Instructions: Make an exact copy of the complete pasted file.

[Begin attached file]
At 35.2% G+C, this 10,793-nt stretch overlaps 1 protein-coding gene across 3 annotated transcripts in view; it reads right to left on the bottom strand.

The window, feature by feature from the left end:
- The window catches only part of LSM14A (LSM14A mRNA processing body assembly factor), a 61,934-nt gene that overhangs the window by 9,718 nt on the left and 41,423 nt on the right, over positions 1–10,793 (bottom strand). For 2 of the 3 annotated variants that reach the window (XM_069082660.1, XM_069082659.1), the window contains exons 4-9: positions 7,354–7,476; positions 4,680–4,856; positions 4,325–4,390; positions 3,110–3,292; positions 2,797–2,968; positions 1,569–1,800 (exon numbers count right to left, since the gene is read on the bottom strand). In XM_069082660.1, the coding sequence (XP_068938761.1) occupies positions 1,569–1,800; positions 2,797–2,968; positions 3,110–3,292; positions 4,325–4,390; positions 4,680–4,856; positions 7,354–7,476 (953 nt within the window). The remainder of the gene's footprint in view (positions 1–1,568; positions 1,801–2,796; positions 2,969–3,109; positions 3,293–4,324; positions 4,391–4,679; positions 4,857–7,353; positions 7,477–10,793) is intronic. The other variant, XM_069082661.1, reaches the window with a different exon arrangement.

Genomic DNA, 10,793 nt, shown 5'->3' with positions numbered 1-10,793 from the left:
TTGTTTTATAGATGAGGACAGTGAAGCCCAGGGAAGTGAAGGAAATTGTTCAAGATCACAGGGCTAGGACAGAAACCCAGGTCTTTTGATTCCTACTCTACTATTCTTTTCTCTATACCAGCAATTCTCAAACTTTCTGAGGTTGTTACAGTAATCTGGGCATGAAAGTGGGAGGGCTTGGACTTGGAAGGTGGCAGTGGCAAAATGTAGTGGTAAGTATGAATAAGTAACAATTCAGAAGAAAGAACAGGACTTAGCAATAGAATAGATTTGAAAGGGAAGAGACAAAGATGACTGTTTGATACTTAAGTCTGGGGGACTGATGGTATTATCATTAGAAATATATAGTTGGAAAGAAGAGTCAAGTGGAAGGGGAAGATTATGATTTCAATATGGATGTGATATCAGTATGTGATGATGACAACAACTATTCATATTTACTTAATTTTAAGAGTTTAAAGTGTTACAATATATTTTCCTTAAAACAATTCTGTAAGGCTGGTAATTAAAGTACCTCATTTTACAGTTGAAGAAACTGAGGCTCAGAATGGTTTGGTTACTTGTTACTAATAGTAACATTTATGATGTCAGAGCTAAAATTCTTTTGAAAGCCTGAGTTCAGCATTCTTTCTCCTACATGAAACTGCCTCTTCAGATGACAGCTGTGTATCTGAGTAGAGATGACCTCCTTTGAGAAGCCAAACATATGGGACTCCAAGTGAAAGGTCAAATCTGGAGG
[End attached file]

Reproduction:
At 35.2% G+C, this 10,793-nt stretch overlaps 1 protein-coding gene across 3 annotated transcripts in view; it reads right to left on the bottom strand.

The window, feature by feature from the left end:
- The window catches only part of LSM14A (LSM14A mRNA processing body assembly factor), a 61,934-nt gene that overhangs the window by 9,718 nt on the left and 41,423 nt on the right, over positions 1–10,793 (bottom strand). For 2 of the 3 annotated variants that reach the window (XM_069082660.1, XM_069082659.1), the window contains exons 4-9: positions 7,354–7,476; positions 4,680–4,856; positions 4,325–4,390; positions 3,110–3,292; positions 2,797–2,968; positions 1,569–1,800 (exon numbers count right to left, since the gene is read on the bottom strand). In XM_069082660.1, the coding sequence (XP_068938761.1) occupies positions 1,569–1,800; positions 2,797–2,968; positions 3,110–3,292; positions 4,325–4,390; positions 4,680–4,856; positions 7,354–7,476 (953 nt within the window). The remainder of the gene's footprint in view (positions 1–1,568; positions 1,801–2,796; positions 2,969–3,109; positions 3,293–4,324; positions 4,391–4,679; positions 4,857–7,353; positions 7,477–10,793) is intronic. The other variant, XM_069082661.1, reaches the window with a different exon arrangement.

Genomic DNA, 10,793 nt, shown 5'->3' with positions numbered 1-10,793 from the left:
TTGTTTTATAGATGAGGACAGTGAAGCCCAGGGAAGTGAAGGAAATTGTTCAAGATCACAGGGCTAGGACAGAAACCCAGGTCTTTTGATTCCTACTCTACTATTCTTTTCTCTATACCAGCAATTCTCAAACTTTCTGAGGTTGTTACAGTAATCTGGGCATGAAAGTGGGAGGGCTTGGACTTGGAAGGTGGCAGTGGCAAAATGTAGTGGTAAGTATGAATAAGTAACAATTCAGAAGAAAGAACAGGACTTAGCAATAGAATAGATTTGAAAGGGAAGAGACAAAGATGACTGTTTGATACTTAAGTCTGGGGGACTGATGGTATTATCATTAGAAATATATAGTTGGAAAGAAGAGTCAAGTGGAAGGGGAAGATTATGATTTCAATATGGATGTGATATCAGTATGTGATGATGACAACAACTATTCATATTTACTTAATTTTAAGAGTTTAAAGTGTTACAATATATTTTCCTTAAAACAATTCTGTAAGGCTGGTAATTAAAGTACCTCATTTTACAGTTGAAGAAACTGAGGCTCAGAATGGTTTGGTTACTTGTTACTAATAGTAACATTTATGATGTCAGAGCTAAAATTCTTTTGAAAGCCTGAGTTCAGCATTCTTTCTCCTACATGAAACTGCCTCTTCAGATGACAGCTGTGTATCTGAGTAGAGATGACCTCCTTTGAGAAGCCAAACATATGGGACTCCAAGTGAAAGGTCAAATCTGGAGG